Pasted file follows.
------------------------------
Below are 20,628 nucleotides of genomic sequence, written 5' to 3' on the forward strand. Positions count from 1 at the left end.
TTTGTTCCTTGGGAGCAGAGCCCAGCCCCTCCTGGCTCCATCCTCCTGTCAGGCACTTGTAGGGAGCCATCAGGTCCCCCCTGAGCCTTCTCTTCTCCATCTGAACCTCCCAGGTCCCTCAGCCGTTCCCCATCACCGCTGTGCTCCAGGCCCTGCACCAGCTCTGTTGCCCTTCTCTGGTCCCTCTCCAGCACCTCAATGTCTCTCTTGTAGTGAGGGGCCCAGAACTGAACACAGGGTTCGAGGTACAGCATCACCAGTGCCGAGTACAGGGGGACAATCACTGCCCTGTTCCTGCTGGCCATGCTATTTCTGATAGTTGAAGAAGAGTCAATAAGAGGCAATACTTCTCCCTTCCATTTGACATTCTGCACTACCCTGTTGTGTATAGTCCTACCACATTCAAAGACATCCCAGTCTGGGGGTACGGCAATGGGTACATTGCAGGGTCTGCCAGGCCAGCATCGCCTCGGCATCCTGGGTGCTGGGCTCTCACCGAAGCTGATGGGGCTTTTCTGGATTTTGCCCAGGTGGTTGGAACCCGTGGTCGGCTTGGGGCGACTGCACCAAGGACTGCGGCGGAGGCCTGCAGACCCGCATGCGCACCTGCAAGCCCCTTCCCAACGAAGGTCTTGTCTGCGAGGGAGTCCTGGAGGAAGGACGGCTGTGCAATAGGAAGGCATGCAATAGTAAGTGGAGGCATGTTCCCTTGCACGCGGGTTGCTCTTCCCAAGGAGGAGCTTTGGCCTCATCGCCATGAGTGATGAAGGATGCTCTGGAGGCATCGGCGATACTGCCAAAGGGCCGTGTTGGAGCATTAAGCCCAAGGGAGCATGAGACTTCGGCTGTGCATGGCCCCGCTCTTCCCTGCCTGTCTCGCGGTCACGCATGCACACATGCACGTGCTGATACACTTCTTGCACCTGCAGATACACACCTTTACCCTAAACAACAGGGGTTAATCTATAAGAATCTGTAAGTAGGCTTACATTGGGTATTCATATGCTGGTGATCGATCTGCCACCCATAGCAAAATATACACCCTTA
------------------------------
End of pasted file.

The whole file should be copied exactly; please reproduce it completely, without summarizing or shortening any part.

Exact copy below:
Below are 20,628 nucleotides of genomic sequence, written 5' to 3' on the forward strand. Positions count from 1 at the left end.
TTTGTTCCTTGGGAGCAGAGCCCAGCCCCTCCTGGCTCCATCCTCCTGTCAGGCACTTGTAGGGAGCCATCAGGTCCCCCCTGAGCCTTCTCTTCTCCATCTGAACCTCCCAGGTCCCTCAGCCGTTCCCCATCACCGCTGTGCTCCAGGCCCTGCACCAGCTCTGTTGCCCTTCTCTGGTCCCTCTCCAGCACCTCAATGTCTCTCTTGTAGTGAGGGGCCCAGAACTGAACACAGGGTTCGAGGTACAGCATCACCAGTGCCGAGTACAGGGGGACAATCACTGCCCTGTTCCTGCTGGCCATGCTATTTCTGATAGTTGAAGAAGAGTCAATAAGAGGCAATACTTCTCCCTTCCATTTGACATTCTGCACTACCCTGTTGTGTATAGTCCTACCACATTCAAAGACATCCCAGTCTGGGGGTACGGCAATGGGTACATTGCAGGGTCTGCCAGGCCAGCATCGCCTCGGCATCCTGGGTGCTGGGCTCTCACCGAAGCTGATGGGGCTTTTCTGGATTTTGCCCAGGTGGTTGGAACCCGTGGTCGGCTTGGGGCGACTGCACCAAGGACTGCGGCGGAGGCCTGCAGACCCGCATGCGCACCTGCAAGCCCCTTCCCAACGAAGGTCTTGTCTGCGAGGGAGTCCTGGAGGAAGGACGGCTGTGCAATAGGAAGGCATGCAATAGTAAGTGGAGGCATGTTCCCTTGCACGCGGGTTGCTCTTCCCAAGGAGGAGCTTTGGCCTCATCGCCATGAGTGATGAAGGATGCTCTGGAGGCATCGGCGATACTGCCAAAGGGCCGTGTTGGAGCATTAAGCCCAAGGGAGCATGAGACTTCGGCTGTGCATGGCCCCGCTCTTCCCTGCCTGTCTCGCGGTCACGCATGCACACATGCACGTGCTGATACACTTCTTGCACCTGCAGATACACACCTTTACCCTAAACAACAGGGGTTAATCTATAAGAATCTGTAAGTAGGCTTACATTGGGTATTCATATGCTGGTGATCGATCTGCCACCCATAGCAAAATATACACCCTTA